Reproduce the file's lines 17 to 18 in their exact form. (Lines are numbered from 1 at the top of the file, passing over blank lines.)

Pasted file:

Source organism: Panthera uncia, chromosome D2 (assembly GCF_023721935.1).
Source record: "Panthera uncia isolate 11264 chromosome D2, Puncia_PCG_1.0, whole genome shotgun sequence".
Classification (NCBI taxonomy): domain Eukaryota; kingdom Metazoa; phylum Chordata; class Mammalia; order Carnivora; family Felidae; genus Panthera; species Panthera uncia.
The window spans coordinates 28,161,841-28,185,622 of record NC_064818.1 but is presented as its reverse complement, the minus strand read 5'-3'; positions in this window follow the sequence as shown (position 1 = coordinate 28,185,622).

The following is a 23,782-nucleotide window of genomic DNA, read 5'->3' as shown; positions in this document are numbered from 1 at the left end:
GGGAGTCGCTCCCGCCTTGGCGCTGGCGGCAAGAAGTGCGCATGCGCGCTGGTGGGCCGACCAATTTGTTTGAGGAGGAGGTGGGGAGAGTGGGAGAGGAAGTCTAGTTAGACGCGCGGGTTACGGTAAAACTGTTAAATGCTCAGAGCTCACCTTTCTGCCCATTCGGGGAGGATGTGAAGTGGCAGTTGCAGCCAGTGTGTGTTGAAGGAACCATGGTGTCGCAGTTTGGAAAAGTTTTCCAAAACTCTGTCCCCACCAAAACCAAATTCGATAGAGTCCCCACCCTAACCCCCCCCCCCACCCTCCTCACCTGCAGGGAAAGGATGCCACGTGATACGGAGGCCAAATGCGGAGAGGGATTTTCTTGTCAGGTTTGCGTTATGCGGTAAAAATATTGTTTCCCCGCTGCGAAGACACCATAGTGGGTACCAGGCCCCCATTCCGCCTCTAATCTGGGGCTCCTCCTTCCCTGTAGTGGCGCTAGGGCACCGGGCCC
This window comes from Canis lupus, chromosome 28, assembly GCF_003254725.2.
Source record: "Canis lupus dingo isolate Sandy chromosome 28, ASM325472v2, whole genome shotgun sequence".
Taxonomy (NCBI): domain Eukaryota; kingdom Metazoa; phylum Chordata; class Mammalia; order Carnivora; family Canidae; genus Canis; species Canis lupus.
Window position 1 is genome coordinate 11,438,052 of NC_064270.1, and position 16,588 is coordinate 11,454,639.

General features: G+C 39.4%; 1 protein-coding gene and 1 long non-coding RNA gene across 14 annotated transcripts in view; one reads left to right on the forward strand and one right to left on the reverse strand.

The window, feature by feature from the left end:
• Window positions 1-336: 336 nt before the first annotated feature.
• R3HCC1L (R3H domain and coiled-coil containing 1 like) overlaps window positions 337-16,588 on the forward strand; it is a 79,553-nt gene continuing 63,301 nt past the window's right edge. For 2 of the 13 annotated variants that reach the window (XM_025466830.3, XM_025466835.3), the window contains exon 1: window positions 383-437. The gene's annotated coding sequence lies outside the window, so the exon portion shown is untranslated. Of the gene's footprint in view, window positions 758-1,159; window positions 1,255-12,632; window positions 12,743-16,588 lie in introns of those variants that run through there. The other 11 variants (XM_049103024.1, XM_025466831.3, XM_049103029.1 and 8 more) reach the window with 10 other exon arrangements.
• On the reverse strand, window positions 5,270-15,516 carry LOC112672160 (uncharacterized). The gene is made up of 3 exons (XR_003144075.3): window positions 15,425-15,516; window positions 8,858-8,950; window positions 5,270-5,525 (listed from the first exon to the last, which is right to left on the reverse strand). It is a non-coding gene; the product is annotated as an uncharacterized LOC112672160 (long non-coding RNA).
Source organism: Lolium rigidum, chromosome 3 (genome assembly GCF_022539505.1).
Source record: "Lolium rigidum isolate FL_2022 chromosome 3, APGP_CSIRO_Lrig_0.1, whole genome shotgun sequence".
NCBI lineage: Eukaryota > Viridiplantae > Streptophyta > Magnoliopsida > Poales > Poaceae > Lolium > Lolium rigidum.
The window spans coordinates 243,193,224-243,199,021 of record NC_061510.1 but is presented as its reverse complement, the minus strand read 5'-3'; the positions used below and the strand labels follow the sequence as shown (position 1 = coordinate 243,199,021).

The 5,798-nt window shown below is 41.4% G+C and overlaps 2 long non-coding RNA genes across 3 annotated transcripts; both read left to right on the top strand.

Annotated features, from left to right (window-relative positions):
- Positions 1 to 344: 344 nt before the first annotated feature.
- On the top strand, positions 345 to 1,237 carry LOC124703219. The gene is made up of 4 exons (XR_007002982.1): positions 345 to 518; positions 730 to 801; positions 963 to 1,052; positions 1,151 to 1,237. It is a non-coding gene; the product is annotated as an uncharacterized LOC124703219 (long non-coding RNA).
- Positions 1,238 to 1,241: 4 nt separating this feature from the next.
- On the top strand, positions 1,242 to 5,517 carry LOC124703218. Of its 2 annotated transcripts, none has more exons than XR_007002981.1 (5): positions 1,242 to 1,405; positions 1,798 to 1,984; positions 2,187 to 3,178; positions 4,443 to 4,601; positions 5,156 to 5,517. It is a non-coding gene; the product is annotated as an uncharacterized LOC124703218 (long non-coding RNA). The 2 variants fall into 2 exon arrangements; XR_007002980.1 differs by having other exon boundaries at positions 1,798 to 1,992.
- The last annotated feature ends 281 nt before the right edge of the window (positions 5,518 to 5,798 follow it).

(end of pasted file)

Source record: "Lolium rigidum isolate FL_2022 chromosome 3, APGP_CSIRO_Lrig_0.1, whole genome shotgun sequence".
NCBI lineage: Eukaryota > Viridiplantae > Streptophyta > Magnoliopsida > Poales > Poaceae > Lolium > Lolium rigidum.